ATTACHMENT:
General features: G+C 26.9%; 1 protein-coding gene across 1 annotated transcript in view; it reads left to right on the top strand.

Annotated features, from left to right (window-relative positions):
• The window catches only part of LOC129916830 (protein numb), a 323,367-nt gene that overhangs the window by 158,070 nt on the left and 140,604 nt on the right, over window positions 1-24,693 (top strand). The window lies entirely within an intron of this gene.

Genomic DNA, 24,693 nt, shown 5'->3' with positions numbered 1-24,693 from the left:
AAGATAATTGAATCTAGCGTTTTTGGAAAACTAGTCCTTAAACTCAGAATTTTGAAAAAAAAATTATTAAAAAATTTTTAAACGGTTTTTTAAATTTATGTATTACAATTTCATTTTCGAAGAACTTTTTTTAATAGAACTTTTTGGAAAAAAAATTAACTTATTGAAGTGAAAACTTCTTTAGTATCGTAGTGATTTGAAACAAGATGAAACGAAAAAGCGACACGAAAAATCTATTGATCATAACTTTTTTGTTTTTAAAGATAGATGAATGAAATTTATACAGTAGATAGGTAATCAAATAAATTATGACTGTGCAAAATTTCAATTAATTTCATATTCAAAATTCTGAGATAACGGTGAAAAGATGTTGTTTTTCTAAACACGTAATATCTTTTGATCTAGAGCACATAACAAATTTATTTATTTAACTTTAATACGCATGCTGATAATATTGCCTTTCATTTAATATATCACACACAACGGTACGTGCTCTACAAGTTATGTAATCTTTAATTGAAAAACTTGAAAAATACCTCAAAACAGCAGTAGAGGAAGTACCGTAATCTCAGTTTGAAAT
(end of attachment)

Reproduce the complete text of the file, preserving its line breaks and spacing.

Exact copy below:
General features: G+C 26.9%; 1 protein-coding gene across 1 annotated transcript in view; it reads left to right on the top strand.

Annotated features, from left to right (window-relative positions):
• The window catches only part of LOC129916830 (protein numb), a 323,367-nt gene that overhangs the window by 158,070 nt on the left and 140,604 nt on the right, over window positions 1-24,693 (top strand). The window lies entirely within an intron of this gene.

Genomic DNA, 24,693 nt, shown 5'->3' with positions numbered 1-24,693 from the left:
AAGATAATTGAATCTAGCGTTTTTGGAAAACTAGTCCTTAAACTCAGAATTTTGAAAAAAAAATTATTAAAAAATTTTTAAACGGTTTTTTAAATTTATGTATTACAATTTCATTTTCGAAGAACTTTTTTTAATAGAACTTTTTGGAAAAAAAATTAACTTATTGAAGTGAAAACTTCTTTAGTATCGTAGTGATTTGAAACAAGATGAAACGAAAAAGCGACACGAAAAATCTATTGATCATAACTTTTTTGTTTTTAAAGATAGATGAATGAAATTTATACAGTAGATAGGTAATCAAATAAATTATGACTGTGCAAAATTTCAATTAATTTCATATTCAAAATTCTGAGATAACGGTGAAAAGATGTTGTTTTTCTAAACACGTAATATCTTTTGATCTAGAGCACATAACAAATTTATTTATTTAACTTTAATACGCATGCTGATAATATTGCCTTTCATTTAATATATCACACACAACGGTACGTGCTCTACAAGTTATGTAATCTTTAATTGAAAAACTTGAAAAATACCTCAAAACAGCAGTAGAGGAAGTACCGTAATCTCAGTTTGAAAT